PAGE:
Friday, October 07, 2005

Just a reminder that the list of ten terror plots the Bush administration says it's foiled includes one that couldn't possibly have worked:

Jose Padilla
In May 2002, the US disrupted a plot that involved blowing up apartment buildings in the United States....

A 2004 New York Times article explained the alleged plan:

...[Padilla] and an accomplice were to enter the United States from Mexico or Puerto Rico, identify three high-rise apartment buildings that used natural gas, rent two apartments in each building, seal all the openings, turn on the gas and set timers to detonate the buildings simultaneously.

"Selection of the target city in the United States was left up to Padilla," the document said. He indicated to interrogators that New York City was the primary target ....

As I wrote at the time:

Yeah, right -- as if you could just walk into a building in New York City, examine large numbers of vacant apartments, and say, "I'll take that one and that one." And then do it again. And again.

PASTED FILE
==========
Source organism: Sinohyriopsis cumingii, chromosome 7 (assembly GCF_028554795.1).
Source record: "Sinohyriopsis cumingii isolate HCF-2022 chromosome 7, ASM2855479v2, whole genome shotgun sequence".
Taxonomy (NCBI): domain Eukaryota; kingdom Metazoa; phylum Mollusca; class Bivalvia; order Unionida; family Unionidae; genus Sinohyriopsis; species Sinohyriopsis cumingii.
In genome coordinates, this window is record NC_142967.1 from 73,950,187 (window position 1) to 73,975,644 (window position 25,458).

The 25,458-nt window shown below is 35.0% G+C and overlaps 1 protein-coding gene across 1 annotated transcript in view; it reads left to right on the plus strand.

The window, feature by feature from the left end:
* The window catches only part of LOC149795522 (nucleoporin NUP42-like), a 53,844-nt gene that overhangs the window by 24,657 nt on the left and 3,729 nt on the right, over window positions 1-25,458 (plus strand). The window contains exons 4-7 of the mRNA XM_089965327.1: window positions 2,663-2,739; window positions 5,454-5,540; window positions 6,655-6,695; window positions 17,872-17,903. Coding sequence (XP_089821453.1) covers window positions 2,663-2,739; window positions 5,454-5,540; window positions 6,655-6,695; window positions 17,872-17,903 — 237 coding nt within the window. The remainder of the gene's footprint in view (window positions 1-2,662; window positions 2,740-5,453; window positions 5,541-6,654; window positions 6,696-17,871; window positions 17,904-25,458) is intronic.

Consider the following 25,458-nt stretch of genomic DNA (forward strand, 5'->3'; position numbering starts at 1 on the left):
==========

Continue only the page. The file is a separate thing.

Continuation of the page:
Do you know how hard it is to find a vacant apartment in New York, much less be the one person lucky enough to get it? Rentals are scarce and there's a lot of vetting of potential tenants. And the vetting in co-op buildings is worse -- even Madonna, at the peak of her fame, got turned down by one co-op board.

And as another Times story made clear, such a plan would have been scientifically absurd:

...several experts contacted yesterday said that from an engineering perspective, it would be almost impossible for a terrorist to bring a building down that way.

..."We would expect maybe a wall blown out, maybe a bad fire, but not a building collapse," said Jonathan Barnett, a professor at the Center for Fire Safety Studies at Worcester Polytechnic Institute in Massachusetts. "This is actually much ado about nothing."

Even if every apartment in a high-rise building were filled with gas, and the gas ignited simultaneously, the resulting explosion would not achieve that goal.

"I think it's a nutty idea, frankly, an act of desperation," said Matthys Levy, a consultant who is a co-author of "Why Buildings Fall Down: How Structures Fail" (W. W. Norton & Company, 1994)....

Kudos if the plot was foiled, but Padilla and his pals apparently were the gang that couldn't terrorize straight....

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